This Beautiful Island Is Illegal To Visit Because It Has One Dangerous Secret
Katie Mooney 8/4/2017
We invest a great deal of time, resources, and money into the exploration of our world. Researchers leave "no stone unturned" as they strive to collect information about every inch of this fascinating planet we call home. The more we see, find, and experience - the more we want to know!
But as we're learning, not everything or everyone, was meant to be discovered. In some cases, certain areas of the earth may be better off keeping to themselves. Perhaps, it's safer that way...
Just west of the Andaman Islands and off the coast of India, lies a tiny piece of land called North Sentinel Island.
After a number of violent and deadly encounters, the Indian government made the official decision to ban any visits to this dangerous island - realizing that this is one of those places which is better off left alone.
This small island, which is covered in thick forests and surrounded by vast ocean, is actually inhabited by a group of people - an indigenous group which has used deadly force to keep visitors away from their home.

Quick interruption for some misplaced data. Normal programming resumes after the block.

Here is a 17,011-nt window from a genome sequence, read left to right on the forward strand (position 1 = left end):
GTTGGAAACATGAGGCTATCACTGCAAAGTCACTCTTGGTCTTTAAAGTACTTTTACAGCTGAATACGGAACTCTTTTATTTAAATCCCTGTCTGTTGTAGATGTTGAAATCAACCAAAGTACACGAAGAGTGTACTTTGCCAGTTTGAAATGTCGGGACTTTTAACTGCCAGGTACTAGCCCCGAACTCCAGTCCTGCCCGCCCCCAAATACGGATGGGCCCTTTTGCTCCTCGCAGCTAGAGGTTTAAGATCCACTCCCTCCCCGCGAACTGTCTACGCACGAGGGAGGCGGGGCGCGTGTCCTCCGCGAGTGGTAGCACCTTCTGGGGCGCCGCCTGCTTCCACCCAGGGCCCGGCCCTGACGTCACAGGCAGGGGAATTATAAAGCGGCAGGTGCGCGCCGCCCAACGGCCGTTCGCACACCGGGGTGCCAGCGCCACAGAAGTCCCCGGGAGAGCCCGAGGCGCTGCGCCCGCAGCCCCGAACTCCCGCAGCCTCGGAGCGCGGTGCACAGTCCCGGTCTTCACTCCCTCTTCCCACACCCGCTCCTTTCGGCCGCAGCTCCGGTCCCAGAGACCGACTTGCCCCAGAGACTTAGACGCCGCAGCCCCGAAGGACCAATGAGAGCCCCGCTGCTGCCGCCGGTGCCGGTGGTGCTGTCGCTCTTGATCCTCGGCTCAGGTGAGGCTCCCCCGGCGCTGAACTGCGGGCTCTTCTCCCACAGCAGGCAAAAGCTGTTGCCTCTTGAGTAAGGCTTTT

In a documentary about this intriguing island, the narrator explains,
"The people who live on North Sentinel Island are called the Sentinelese. They are thought to be direct descendants of the first humans who emerged from Africa, and have lived on this tiny island for almost 60,000 years."
"Their exact population is unknown. It could be as little as 40, or as high as 500. The Sentinelese are among the last uncontacted people left in the world."
And, as visitors have learned, the Sentinelese wish to remain "uncontacted" - and will use violence to keep it that way.
Back in the late 1980's and early 1990's, an anthropologist from India embarked on a number of government sponsored visitations to North Sentinel Island in the hopes of learning more.
During each trip, consistently upon arrival, the inhabitants of the island would run to the water's edge, wave their spears, and make what seemed to be offensive gestures. It was obvious to the anthropologist and his crew that the Sentinelese were signaling to the visitors that they were not welcome.
In the documentary, another encounter with the inhabitants of this island is shared,
"Even gifts of food and clothing are of no importance to them. They were even hostile to rescue missions after the tsunami in 2004. A group of rescuers in a helicopter wanted to find and help survivors."
Because the Sentinelese have displayed a strong desire to keep to themselves, and due to the violence that has been experienced during each visit - the Indian government has declared it illegal for its citizens to journey within three miles of the island.
In order to preserve this rare and unique indigenous group, and in an attempt to keep others safe - this tiny island has been declared "off limits" to outsiders.